I would like to believe that all children are welcome in our world. I spent my late teens and twenties working with teen runaways, and I felt how much they didn’t know why they were here – alive, I mean. No one seemed to want them. Their parents were usually overwrought with their own needs. School teachers were busy and rule-oriented. Potential employers shunned them. The only people who offered them any time were those paid to do so, such as therapists in offices and teachers in treatment programs like where I worked.
I felt these kids’ bleak gaze onto a world that shut them out. For them, any entryway was a closed door as sheer as a polished granite wall. I wanted to find footholds and handholds for them, so that – one reach at a time – they could climb over all social obstacles to a genuinely welcoming place. This work was hard. Sometimes it felt impossible. Continually, I asked myself: What room does our world have for kids whose parents can’t care for them? Especially the kids whose emotions are tumultuous enough that they can neither sit in classroom chairs nor stand at counters working menial jobs? Brandy Gray emerged, in part, to help answer this question.
Brandy is a hot headed teenage runaway. She’s also a gifted graffiti artist who creates mural-and-poem tags on any flat surface she can find. Her story journeys through a group home, a psych ward, a GED training center, a whole lot of graffiti tag scenes – and then it shows what too often happens to young runaways living on our streets. These parts of Brandy’s story are raw and uncomfortable. It hurts to face what so many young people suffer in our own cities and neighborhoods.
Brandy’s story is not mere exposé, though. We have so many stories of young people’s suffering in our literature now. For myself, as well as for the teens I taught, I needed an uplifting story. I dared to challenge Brandy and ask: Can you make a meaningful life? As I followed Brandy’s attempts to answer this question, I realized that “healing” is really a two-part process. First, you have to recover from all that hurt you – neglect, abuse, addiction, whatever your afflictions may be. That step is hard, for sure, but the second part is usually what undoes people: the next step is that you have to find something to do. You have to create a sense of purpose, and you have to find a way to fulfill that purpose in our material world. Otherwise, you just end up falling back down the wall.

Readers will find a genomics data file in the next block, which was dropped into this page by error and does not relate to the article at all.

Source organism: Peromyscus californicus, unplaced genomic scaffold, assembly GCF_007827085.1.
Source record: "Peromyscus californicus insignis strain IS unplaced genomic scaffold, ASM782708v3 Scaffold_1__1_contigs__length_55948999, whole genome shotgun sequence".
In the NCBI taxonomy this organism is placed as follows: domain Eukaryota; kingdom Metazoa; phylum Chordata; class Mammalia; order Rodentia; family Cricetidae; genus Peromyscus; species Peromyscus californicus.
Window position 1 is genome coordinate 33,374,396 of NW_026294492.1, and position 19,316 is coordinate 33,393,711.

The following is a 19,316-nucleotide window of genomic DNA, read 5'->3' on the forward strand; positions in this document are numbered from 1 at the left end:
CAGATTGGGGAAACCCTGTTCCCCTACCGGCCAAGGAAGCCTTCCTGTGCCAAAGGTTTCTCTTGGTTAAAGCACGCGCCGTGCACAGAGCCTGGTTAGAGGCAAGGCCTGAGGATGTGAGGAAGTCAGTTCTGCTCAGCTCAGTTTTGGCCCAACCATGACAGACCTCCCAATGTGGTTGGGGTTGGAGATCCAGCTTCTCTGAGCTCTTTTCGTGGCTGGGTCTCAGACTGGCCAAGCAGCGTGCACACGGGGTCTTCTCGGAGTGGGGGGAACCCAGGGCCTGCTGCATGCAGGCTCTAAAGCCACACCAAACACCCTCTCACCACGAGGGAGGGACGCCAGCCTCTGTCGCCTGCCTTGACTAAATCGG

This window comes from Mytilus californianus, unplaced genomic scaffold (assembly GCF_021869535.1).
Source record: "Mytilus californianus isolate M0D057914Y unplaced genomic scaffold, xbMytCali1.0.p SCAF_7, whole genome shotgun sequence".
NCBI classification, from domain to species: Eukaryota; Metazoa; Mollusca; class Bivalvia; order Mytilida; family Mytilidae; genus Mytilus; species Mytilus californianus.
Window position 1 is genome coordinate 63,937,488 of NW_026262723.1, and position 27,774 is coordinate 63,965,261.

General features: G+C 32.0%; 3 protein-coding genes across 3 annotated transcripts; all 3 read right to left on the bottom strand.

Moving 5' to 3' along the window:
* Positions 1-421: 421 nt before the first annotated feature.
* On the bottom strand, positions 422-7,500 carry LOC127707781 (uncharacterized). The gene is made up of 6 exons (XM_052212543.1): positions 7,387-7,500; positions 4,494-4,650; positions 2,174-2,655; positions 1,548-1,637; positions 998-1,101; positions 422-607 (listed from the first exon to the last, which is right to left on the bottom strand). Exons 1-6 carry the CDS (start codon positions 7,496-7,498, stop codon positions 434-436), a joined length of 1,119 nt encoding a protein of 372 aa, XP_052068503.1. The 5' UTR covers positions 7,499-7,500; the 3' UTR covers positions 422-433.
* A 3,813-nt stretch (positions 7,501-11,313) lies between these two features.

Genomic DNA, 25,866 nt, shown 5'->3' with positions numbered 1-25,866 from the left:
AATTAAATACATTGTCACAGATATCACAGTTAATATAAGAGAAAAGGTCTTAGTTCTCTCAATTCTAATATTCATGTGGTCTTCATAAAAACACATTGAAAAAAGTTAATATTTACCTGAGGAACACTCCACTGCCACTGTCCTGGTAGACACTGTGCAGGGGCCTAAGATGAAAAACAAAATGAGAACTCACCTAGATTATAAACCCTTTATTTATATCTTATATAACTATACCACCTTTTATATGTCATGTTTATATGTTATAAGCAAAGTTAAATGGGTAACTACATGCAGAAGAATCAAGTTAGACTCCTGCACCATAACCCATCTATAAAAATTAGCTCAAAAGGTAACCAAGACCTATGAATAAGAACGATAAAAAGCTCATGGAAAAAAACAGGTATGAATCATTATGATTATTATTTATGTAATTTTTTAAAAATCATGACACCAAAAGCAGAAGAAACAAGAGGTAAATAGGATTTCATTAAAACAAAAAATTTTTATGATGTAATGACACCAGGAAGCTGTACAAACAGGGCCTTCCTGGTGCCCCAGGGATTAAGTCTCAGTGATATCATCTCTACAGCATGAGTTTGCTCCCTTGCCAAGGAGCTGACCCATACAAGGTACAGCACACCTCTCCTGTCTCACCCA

Brandy’s story is unique and valuable because it shows one teen’s success at creating a meaningful life – which is a hard task for anyone of us. All of us struggle to lead lives that feel important in some way, and so it’s easy for us to relate to her attempts. At first, Brandy dedicates herself to art and adventure, but neither of these can give her all that she needs, especially after the abuse she endures living on the streets. What she needs, along with so many teens, and the rest of us, is love. We need love that reaches deep into our hearts and past and releases us to a present of unconditional connection and acceptance. Here is the delicious part of Brandy’s story, as well as the most important part, when romance wins out over hardship, and true love suddenly becomes real.
I hope you enjoy the story.